Aug 3

"The question whether objective truth can be attributed to human thinking is not a question of theory but is a practical question. Man must prove the truth — i.e. the reality and power, the this-sidedness of his thinking in practice. The dispute over the reality or non-reality of thinking that is isolated from practice is a purely scholastic question.” - Karl Marx, Theses On Feuerbach (1845)

Aug 2

"The unity of thought and being has meaning and truth only if man is comprehended as the basis and subject of this unity. Only a real being cognises real things; only where thought is not its own subject but the predicate of a real being is it not separated from being. The unity of thought and being is therefore not formal, meaning that being as a determination does not belong to thought in and for itself; rather, this unity depends on the object, the content of thought.” - Ludwig Feuerbach, Principles of the Philosophy of the Future (1843)

Aug 1

"The spirit of truth and life lives only in what is. The living spirit speaks: ‘Let the dead bury their dead; follow me!’ If I know thoughts, truths, cognitions, only, historically, they remain outside my spirit, i.e., for me they are dead; neither my thinking nor my spirit is present in them; what is most interior to me, my thought, is absent. The possession of merely historical knowledge is like the legal ownership of things which I do not know what to do with. If we simply stop at the knowledge of what this or that philosophy has thought, of what has been handed down (uberliefert), then we surrender (uberliefert) ourselves, and we forgo what makes man to be man, we forgo thinking.” - G.W.F. Hegel, Introduction to the History of Philosophy (1805)

Jul 31

"The revolutionary nature of Hegelian dialectics had often been recognised as such before Marx, notwithstanding Hegel’s own conservative applications of the method. But no one had converted this knowledge into a science of revolution. It was Marx who transformed the Hegelian method into what Herzen described as the ‘algebra of revolution’. It was not enough, however, to give it a materialist twist. The revolutionary principle inherent in Hegel’s dialectic was able to come to the surface less because of that than because of the validity of the method itself, viz. the concept of totality, the subordination of every part to the whole unity of history and, thought. In Marx the dialectical method aims at understanding society as a whole. Bourgeois thought concerns itself with objects that arise either from the process of studying phenomena in isolation, or from the division of labour and specialisation in the different disciplines. It holds abstractions to be ‘real’ if it is naively realistic, and ‘autonomous’ if it is critical." - György Lukács, History and Class Consciousness (1921)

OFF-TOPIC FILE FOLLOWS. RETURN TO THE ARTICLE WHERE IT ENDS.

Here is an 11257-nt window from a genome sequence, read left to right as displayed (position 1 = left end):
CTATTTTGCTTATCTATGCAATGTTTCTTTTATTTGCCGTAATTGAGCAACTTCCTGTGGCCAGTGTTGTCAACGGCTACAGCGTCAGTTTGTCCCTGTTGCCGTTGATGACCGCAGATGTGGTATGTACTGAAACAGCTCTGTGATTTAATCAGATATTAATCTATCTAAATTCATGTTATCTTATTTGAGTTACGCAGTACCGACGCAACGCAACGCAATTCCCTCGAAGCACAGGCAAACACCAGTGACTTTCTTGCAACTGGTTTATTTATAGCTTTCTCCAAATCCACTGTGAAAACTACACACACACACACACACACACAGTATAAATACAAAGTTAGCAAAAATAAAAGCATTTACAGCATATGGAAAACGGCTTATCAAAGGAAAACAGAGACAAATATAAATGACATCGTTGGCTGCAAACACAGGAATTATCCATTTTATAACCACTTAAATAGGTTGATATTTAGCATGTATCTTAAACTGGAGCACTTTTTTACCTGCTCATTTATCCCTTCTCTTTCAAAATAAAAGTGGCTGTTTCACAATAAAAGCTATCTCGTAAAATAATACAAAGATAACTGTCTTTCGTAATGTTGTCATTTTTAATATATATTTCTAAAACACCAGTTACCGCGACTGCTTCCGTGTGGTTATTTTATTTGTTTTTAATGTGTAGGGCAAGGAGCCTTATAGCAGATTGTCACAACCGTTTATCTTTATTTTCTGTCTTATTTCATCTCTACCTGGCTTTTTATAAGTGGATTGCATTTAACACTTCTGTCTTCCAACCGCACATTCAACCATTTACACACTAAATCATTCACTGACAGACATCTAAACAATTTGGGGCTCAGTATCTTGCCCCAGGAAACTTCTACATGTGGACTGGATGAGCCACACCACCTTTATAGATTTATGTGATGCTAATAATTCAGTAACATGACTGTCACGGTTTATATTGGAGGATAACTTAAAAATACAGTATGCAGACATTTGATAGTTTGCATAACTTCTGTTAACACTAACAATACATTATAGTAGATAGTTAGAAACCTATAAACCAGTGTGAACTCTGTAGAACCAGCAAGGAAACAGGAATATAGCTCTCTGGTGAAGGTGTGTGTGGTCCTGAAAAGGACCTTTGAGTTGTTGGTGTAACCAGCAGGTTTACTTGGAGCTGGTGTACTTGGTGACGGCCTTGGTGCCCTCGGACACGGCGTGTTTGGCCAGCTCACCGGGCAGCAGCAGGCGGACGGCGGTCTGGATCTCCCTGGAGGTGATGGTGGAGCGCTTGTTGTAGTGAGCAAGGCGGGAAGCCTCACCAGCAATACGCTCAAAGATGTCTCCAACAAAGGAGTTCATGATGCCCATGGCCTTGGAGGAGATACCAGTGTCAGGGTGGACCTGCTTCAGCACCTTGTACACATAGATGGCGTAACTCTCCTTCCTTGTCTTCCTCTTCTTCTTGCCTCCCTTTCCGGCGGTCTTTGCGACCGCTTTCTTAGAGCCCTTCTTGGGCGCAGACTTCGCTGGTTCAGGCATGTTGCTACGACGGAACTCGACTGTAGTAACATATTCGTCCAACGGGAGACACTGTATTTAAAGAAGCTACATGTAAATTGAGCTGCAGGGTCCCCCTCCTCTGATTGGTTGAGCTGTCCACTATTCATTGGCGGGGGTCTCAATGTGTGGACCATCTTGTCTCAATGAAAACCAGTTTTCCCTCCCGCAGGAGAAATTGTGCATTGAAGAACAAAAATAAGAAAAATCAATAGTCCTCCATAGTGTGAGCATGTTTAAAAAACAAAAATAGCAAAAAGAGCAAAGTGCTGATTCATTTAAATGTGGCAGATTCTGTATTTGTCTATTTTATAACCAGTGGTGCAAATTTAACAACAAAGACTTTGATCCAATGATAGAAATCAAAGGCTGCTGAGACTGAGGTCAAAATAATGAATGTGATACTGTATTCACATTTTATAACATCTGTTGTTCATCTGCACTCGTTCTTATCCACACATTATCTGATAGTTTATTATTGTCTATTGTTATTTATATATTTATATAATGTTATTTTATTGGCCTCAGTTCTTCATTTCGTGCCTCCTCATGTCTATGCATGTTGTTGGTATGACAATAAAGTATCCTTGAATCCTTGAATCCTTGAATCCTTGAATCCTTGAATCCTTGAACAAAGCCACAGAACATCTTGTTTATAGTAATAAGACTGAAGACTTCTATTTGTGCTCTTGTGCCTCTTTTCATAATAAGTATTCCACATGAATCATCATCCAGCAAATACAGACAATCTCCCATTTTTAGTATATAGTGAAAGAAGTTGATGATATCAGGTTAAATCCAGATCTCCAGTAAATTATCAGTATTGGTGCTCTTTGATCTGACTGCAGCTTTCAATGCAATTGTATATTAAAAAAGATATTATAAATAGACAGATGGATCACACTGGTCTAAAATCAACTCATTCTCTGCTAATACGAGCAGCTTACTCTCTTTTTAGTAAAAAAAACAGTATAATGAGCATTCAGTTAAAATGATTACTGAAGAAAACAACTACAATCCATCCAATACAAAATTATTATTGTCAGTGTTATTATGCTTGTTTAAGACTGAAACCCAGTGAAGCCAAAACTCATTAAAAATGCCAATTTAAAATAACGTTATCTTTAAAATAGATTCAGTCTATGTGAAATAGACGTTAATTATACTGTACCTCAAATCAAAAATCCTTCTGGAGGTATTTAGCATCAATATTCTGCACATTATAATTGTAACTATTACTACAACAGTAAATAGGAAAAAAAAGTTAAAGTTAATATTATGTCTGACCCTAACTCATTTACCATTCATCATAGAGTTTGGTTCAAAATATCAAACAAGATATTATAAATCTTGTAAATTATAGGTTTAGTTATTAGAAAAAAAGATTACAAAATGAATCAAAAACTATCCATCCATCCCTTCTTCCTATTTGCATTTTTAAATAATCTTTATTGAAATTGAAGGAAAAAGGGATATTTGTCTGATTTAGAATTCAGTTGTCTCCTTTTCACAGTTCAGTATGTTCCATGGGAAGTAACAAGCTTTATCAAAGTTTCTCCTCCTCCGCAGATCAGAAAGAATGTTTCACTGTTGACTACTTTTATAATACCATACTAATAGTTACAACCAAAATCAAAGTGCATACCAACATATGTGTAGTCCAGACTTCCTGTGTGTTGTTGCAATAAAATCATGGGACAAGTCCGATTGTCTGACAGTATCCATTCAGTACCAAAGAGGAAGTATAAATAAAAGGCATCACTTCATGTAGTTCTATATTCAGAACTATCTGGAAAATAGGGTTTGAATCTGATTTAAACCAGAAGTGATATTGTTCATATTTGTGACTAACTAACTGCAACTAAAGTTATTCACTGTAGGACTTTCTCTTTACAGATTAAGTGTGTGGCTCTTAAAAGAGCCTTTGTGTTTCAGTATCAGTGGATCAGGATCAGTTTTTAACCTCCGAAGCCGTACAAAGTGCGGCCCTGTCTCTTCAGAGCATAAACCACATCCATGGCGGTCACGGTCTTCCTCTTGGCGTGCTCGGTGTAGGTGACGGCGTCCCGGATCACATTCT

Jul 30

"Cultural action is always a systematic and deliberate form of action which operates upon the social structure, either with the objective of preserving that structure or of transforming it. As a form of delib­erate and systematic action, all cultural action has its theory which determines its ends and thereby defines its methods. Cultural action either serves domination (consciously or unconsciously) or it serves the liberation of men and women. As these dialectically opposed types of cultural action operate in and upon the social structure, they create dialectical relations of permanence and change.” - Paolo Freire, Pedagogy of the Oppressed (1968)

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